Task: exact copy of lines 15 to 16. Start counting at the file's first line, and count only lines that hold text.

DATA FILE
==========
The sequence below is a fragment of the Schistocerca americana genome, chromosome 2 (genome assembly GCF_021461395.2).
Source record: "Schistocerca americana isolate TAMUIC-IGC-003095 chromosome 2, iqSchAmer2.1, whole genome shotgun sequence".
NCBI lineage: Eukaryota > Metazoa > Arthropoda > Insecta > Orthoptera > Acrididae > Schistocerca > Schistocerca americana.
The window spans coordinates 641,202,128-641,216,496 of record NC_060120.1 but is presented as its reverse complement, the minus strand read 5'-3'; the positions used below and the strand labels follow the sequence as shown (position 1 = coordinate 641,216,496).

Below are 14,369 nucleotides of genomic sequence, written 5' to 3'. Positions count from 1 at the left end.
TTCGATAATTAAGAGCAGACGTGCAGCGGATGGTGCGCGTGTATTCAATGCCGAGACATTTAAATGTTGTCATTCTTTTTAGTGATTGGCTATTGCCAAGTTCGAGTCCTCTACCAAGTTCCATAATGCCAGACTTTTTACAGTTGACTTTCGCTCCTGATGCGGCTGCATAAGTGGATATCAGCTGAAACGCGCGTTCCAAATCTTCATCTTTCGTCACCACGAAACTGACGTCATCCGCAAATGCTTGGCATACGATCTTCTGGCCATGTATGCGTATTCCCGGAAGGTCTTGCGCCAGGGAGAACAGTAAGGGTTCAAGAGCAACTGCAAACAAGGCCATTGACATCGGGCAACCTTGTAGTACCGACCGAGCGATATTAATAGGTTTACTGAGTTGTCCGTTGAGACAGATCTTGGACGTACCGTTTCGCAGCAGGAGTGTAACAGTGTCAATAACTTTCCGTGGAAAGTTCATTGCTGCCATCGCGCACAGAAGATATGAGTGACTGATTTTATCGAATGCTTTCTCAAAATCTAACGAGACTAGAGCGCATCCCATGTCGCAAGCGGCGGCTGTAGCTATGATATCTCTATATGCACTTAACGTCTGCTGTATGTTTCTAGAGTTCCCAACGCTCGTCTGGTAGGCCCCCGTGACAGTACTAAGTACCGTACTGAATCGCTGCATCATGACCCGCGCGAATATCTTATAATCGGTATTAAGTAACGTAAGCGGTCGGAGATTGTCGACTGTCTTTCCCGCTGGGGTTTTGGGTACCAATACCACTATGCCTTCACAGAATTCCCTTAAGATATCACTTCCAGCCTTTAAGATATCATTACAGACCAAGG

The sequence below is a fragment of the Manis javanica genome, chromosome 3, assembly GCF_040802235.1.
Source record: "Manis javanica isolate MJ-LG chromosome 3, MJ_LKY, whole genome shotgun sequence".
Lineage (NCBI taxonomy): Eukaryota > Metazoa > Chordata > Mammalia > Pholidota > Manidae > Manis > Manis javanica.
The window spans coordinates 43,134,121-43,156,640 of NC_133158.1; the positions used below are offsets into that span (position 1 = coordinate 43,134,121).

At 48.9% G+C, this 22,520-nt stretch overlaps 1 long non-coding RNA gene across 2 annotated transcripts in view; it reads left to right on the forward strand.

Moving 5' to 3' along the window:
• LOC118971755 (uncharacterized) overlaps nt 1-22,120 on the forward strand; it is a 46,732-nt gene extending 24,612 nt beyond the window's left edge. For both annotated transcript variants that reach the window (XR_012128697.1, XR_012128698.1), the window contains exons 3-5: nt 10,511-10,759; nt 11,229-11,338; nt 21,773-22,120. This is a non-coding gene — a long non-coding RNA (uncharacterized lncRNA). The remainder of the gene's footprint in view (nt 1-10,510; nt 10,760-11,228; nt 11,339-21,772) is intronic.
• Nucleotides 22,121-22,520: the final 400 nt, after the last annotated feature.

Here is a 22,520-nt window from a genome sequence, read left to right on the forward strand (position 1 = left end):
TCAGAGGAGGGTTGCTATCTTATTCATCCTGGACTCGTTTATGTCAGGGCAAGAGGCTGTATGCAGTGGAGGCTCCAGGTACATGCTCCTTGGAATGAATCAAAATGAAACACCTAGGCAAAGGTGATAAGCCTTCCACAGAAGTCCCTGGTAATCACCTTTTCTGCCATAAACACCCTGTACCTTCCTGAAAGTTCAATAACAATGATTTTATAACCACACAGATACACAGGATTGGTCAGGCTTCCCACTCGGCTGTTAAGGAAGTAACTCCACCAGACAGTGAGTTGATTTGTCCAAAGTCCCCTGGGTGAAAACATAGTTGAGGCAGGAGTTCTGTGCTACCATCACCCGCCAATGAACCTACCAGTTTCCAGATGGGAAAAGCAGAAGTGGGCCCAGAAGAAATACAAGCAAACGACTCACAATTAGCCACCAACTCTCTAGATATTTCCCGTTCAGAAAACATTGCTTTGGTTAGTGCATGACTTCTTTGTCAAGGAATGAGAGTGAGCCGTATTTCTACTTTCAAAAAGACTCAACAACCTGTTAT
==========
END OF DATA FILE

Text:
Here is a 22,520-nt window from a genome sequence, read left to right on the forward strand (position 1 = left end):
TCAGAGGAGGGTTGCTATCTTATTCATCCTGGACTCGTTTATGTCAGGGCAAGAGGCTGTATGCAGTGGAGGCTCCAGGTACATGCTCCTTGGAATGAATCAAAATGAAACACCTAGGCAAAGGTGATAAGCCTTCCACAGAAGTCCCTGGTAATCACCTTTTCTGCCATAAACACCCTGTACCTTCCTGAAAGTTCAATAACAATGATTTTATAACCACACAGATACACAGGATTGGTCAGGCTTCCCACTCGGCTGTTAAGGAAGTAACTCCACCAGACAGTGAGTTGATTTGTCCAAAGTCCCCTGGGTGAAAACATAGTTGAGGCAGGAGTTCTGTGCTACCATCACCCGCCAATGAACCTACCAGTTTCCAGATGGGAAAAGCAGAAGTGGGCCCAGAAGAAATACAAGCAAACGACTCACAATTAGCCACCAACTCTCTAGATATTTCCCGTTCAGAAAACATTGCTTTGGTTAGTGCATGACTTCTTTGTCAAGGAATGAGAGTGAGCCGTATTTCTACTTTCAAAAAGACTCAACAACCTGTTAT